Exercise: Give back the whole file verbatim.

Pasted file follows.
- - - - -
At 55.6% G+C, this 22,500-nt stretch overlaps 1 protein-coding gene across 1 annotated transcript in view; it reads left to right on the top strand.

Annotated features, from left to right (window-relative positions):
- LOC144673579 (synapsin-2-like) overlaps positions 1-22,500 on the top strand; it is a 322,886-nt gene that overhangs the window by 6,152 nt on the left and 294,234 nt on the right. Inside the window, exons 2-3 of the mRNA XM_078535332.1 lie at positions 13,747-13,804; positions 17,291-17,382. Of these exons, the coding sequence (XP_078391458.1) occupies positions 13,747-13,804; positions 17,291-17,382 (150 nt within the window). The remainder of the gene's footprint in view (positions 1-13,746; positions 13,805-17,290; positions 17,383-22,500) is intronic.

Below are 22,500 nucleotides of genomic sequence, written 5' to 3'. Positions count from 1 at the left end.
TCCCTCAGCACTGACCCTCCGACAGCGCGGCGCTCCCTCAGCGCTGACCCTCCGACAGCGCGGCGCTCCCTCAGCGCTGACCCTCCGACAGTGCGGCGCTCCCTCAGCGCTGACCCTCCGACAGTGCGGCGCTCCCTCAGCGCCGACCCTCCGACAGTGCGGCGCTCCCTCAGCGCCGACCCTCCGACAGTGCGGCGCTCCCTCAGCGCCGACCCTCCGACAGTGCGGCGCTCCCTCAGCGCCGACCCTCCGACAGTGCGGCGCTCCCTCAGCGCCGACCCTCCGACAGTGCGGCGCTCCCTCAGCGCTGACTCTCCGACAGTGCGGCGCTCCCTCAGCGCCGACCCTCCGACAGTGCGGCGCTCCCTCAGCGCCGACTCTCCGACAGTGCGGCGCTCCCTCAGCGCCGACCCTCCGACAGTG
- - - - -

At 55.6% G+C, this 22,500-nt stretch overlaps 1 protein-coding gene across 1 annotated transcript in view; it reads left to right on the top strand.

Annotated features, from left to right (window-relative positions):
- LOC144673579 (synapsin-2-like) overlaps positions 1-22,500 on the top strand; it is a 322,886-nt gene that overhangs the window by 6,152 nt on the left and 294,234 nt on the right. Inside the window, exons 2-3 of the mRNA XM_078535332.1 lie at positions 13,747-13,804; positions 17,291-17,382. Of these exons, the coding sequence (XP_078391458.1) occupies positions 13,747-13,804; positions 17,291-17,382 (150 nt within the window). The remainder of the gene's footprint in view (positions 1-13,746; positions 13,805-17,290; positions 17,383-22,500) is intronic.

Below are 22,500 nucleotides of genomic sequence, written 5' to 3'. Positions count from 1 at the left end.
TCCCTCAGCACTGACCCTCCGACAGCGCGGCGCTCCCTCAGCGCTGACCCTCCGACAGCGCGGCGCTCCCTCAGCGCTGACCCTCCGACAGTGCGGCGCTCCCTCAGCGCTGACCCTCCGACAGTGCGGCGCTCCCTCAGCGCCGACCCTCCGACAGTGCGGCGCTCCCTCAGCGCCGACCCTCCGACAGTGCGGCGCTCCCTCAGCGCCGACCCTCCGACAGTGCGGCGCTCCCTCAGCGCCGACCCTCCGACAGTGCGGCGCTCCCTCAGCGCCGACCCTCCGACAGTGCGGCGCTCCCTCAGCGCTGACTCTCCGACAGTGCGGCGCTCCCTCAGCGCCGACCCTCCGACAGTGCGGCGCTCCCTCAGCGCCGACTCTCCGACAGTGCGGCGCTCCCTCAGCGCCGACCCTCCGACAGTG